Note 2: Read the topic below on fire proofing which demands more cover and there by reduces the effective depth available.
2. Presence of slab in the model or the Flange action
Most students are unaware that the one-way slab and 2-way concepts are rule of thumbs though it provides very safe designs that will work. However, the reality is that the beam and slab interact, just like the beam and column does and the stiffness plays a role in load distribution. This can be captured in analysis by more accurate modelling. The moment in slab might increase and even the load distribution will be different from that of yield line theory distribution. The moments and shear in the beams might reduce due to the slab action.
As I mentioned for normal regular buildings, triangular and trapezoidal load distribution as per the yield line theory is fine enough. However, it is important to appreciate the fact that there is a better way to model and analyse by bringing in the beam and slab interaction based on stiffness. Based on the conditions like large cut-outs, shape, existence of line loads like that of walls, point load and so on, we need to be able to judge if we need to bring in the slab stiffness in to play.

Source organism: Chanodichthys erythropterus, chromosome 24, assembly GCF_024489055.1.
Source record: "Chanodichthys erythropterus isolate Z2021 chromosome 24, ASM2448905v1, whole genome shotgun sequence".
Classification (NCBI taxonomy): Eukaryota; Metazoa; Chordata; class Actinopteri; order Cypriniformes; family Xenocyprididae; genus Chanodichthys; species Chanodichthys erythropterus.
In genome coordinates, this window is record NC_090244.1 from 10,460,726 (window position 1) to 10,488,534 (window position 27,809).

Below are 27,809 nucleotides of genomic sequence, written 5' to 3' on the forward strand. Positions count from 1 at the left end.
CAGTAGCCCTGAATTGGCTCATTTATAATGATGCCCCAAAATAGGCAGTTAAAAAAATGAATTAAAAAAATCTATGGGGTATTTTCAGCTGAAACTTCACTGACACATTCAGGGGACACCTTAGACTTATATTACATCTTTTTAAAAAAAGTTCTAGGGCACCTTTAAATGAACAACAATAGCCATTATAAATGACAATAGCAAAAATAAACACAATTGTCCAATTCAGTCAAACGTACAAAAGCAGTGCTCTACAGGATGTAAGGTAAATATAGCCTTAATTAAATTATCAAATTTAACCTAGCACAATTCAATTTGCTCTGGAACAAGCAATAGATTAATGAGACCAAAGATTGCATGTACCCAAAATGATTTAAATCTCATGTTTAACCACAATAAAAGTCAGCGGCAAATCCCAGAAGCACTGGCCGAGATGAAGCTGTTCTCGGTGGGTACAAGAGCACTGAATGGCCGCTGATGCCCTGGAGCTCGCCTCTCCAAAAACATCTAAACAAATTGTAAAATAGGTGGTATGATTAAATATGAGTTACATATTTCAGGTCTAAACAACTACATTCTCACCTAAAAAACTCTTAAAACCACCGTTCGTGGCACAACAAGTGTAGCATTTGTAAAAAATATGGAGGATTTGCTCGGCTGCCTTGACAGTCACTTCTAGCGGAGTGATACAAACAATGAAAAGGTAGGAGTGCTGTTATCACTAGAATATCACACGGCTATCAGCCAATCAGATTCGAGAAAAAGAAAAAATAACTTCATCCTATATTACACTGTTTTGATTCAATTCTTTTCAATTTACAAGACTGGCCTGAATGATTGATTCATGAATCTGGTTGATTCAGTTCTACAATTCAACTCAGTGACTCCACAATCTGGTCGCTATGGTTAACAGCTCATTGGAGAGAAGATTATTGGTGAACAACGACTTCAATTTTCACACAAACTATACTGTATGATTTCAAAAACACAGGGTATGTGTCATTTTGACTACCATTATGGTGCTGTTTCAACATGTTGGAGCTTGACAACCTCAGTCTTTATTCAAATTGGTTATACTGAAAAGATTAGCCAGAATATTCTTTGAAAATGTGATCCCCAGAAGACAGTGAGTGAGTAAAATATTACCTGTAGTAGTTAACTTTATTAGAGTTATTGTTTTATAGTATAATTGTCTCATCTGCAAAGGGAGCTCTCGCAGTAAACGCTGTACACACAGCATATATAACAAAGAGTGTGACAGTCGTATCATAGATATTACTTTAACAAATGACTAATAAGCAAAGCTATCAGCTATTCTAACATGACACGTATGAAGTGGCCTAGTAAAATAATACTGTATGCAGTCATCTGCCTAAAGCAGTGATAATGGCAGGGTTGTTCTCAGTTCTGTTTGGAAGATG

3. Slenderness limit of beams
Slenderness is mostly associated with columns. However, there is a limit to slenderness of beams as well as per IS 456 Clause 23.3. The clause says that any beam should have a lateral restraint within 60 x b or 250b2/d. Here b is the width of the beam and d, the effective depth as mentioned in this blog initially. Let us consider an example to explain this. Let the beam width be 200 and the effective depth 500. Then the maximum length without restraint cannot exceed 12m. Lateral restraint can be a secondary beam entering this beam in the perpendicular direction or a column. We rarely will have a 12m beam. This may not be critical in many cases. However, the limit needs to be met as per the code if there is any long span beam. However for cantilever beams this restriction to slenderness is 25b or 100b2/d which ever is less.